A friend of mine sent me a TedTalk by a lady called Debra Jarvis a few weeks ago. It's been preying on my mind ever since.
Debra tells you to imagine you're on a bus. You start chatting to the lady next to you, but you're getting off at the next stop, so you only have a short amount of time.
She asks you what three things best define you, get to the essence of who you are.
What do you say?
Now, if you're British you're probably freaking out at this point. Yikes! A stranger talking to me on public transport. About something other than the weather. Stop the bus. Call the Police. Let me off!
Try to move past that one and think about the question. I've been writing (and re-writing) lists in my head ever since.
Ten years ago I would have probably defined myself by my job and my social life. I would have said something like "I'm in advertising, I'm a party animal and I'm very loyal to my (numerous) friends."
None of those attributes now feature on my top three. This worries me. Does that mean that I'm now a totally different person?
I figured that 'mother of 3 children' had to be on the list, as it explains my priorities, my life stage, what I do with my time. But is it a good thing to define yourself by other people, however important they are to you?
I also feel like 'cancer survivor' or 'alcohol addict' should be on the list. The last year, quitting the booze and beating the cancer has fundamentally changed my outlook on life.
But this is the theme of Debra's talk. She believes that too many of us define ourselves as 'survivors' of something. Of cancer. Of rape. Of domestic abuse. Or, in our case, of addiction.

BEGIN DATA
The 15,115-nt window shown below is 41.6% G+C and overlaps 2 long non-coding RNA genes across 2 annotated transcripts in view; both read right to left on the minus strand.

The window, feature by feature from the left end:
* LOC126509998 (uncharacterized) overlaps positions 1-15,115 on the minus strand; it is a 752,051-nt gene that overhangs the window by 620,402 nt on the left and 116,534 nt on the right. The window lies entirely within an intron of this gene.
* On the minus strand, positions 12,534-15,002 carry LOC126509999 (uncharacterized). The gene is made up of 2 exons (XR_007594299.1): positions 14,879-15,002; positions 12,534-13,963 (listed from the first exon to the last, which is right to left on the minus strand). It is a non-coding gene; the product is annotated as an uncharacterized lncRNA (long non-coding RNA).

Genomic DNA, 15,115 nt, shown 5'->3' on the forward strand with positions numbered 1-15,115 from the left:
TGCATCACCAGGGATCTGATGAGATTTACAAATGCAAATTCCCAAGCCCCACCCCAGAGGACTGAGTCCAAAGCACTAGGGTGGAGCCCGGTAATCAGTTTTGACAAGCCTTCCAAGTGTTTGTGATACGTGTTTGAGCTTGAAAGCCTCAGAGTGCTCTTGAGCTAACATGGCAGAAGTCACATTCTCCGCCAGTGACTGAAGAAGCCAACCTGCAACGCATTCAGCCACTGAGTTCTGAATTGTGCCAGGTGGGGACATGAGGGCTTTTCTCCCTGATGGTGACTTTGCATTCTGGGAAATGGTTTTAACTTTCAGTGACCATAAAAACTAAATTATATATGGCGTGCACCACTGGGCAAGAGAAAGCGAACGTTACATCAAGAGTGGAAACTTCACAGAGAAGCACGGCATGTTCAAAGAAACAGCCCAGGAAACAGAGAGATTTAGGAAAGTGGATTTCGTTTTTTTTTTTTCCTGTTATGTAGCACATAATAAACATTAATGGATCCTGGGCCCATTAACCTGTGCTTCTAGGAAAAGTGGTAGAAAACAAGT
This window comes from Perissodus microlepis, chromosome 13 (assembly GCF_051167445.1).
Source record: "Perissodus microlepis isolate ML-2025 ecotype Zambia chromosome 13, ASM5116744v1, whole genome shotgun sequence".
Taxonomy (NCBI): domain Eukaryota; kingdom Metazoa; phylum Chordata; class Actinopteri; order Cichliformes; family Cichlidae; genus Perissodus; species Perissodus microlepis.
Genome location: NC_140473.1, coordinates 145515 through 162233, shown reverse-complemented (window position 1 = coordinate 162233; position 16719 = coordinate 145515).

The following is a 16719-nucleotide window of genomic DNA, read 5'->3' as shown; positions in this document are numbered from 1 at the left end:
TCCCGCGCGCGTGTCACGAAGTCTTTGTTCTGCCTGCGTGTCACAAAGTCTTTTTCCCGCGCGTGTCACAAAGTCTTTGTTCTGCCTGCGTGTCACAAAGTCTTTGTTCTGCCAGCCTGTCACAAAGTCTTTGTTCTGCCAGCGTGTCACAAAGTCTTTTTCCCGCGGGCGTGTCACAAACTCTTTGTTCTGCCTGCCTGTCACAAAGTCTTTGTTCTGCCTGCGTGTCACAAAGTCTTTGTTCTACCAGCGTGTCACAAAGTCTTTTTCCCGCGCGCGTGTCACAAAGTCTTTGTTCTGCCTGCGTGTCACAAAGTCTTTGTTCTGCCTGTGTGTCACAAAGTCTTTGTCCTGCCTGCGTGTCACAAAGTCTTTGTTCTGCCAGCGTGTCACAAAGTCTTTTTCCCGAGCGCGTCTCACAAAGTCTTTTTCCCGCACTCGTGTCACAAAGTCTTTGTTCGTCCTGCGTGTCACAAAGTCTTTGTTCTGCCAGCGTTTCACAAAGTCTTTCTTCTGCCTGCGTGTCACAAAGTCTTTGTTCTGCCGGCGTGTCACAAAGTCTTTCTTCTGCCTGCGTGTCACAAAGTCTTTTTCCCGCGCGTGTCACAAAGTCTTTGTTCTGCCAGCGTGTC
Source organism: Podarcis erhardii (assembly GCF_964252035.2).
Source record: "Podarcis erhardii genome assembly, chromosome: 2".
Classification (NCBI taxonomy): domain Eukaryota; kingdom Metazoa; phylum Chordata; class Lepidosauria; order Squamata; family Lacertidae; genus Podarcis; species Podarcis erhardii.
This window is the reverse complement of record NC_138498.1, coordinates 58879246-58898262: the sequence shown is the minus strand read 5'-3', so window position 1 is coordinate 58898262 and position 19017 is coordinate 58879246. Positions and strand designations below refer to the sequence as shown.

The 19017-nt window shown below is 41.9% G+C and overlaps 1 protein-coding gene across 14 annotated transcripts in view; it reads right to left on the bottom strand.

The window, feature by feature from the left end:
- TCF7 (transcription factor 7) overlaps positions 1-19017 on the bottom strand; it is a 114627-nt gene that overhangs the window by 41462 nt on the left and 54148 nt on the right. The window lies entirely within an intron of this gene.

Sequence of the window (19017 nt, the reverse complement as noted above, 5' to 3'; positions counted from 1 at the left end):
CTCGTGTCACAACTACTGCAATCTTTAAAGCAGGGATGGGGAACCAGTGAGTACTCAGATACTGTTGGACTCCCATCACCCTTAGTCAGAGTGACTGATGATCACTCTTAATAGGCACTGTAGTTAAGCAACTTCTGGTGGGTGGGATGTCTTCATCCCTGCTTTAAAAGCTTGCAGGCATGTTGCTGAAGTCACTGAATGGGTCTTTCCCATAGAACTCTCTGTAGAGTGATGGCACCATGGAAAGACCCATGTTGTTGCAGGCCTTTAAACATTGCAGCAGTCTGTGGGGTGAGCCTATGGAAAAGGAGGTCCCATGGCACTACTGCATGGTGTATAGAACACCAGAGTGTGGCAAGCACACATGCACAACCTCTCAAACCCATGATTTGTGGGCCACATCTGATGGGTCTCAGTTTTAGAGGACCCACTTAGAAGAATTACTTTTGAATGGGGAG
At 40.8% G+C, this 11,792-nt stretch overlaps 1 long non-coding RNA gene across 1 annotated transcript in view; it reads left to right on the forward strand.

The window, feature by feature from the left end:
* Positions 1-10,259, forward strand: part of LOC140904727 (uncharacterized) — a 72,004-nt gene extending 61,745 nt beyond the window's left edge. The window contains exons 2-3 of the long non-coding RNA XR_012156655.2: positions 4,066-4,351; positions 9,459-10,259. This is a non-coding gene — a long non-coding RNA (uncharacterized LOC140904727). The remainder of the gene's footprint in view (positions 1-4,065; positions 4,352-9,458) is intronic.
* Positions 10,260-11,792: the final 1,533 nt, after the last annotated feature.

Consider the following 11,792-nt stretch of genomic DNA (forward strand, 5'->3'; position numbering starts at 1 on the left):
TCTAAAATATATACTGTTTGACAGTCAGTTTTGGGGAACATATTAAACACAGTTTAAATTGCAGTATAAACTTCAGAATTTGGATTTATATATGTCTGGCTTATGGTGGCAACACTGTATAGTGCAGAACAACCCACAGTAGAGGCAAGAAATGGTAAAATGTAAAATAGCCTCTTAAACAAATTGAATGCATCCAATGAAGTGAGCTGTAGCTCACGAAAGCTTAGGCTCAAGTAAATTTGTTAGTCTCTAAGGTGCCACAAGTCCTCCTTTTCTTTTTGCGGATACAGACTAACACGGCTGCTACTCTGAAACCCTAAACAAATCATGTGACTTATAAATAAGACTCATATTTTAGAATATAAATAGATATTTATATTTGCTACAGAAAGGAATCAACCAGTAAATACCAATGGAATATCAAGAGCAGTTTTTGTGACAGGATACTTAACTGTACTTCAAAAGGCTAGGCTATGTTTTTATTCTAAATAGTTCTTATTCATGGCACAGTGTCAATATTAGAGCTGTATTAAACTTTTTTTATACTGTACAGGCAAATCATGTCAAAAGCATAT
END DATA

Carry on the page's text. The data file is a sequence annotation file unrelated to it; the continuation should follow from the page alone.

Debra (who is a chaplain in a cancer hospital, and a cancer 'survivor' herself) urges us to claim your trauma as an experience, NOT an identity.
She says we often end up trapped in our wounds rather than seeing our trauma as a chance for self exploration, discovery and growth.
So, with that in mind, rather than describing myself as an 'cancer survivor' I should define myself by what I've learned. I could say, for example, I'm a fighter, or I try to make the most of every day.
Based on the same theory, defining yourself as an 'alcoholic' or 'addict' also keeps you 'trapped in your wounds.'
I prefer to describe myself by what led me become an addict, not the addiction itself: I'm an all or nothing person. That makes the upside clear as well as the downside! It's a strength we can harness, not an incurable disease that we're stuck with forever.
Then I wanted to include a word or expression which summarised my passions.
The main ones, family and friends aside, are reading and writing. Words. Imagination. Ever since I was five years old, reading for hours under the duvet with a torch, and assiduously writing a daily diary.
But can I describe myself as 'a writer' when I don't make any money from it and have never been published? Is it too depressing to define yourself by an unfulfilled dream?
Where I've got to, for the moment, is this:
I am a mother of three, an all or nothing person, with a passion for words and stories.
Now I'd love to hear from you.
Imagine we're on a bus. I'm sitting next to you and ask you "What three things define you?"
What do you say?
Love SM x
P.S. HUGE CONGRATS to WalkingOnSunshine on 100 days sober! Awesome work, my friend.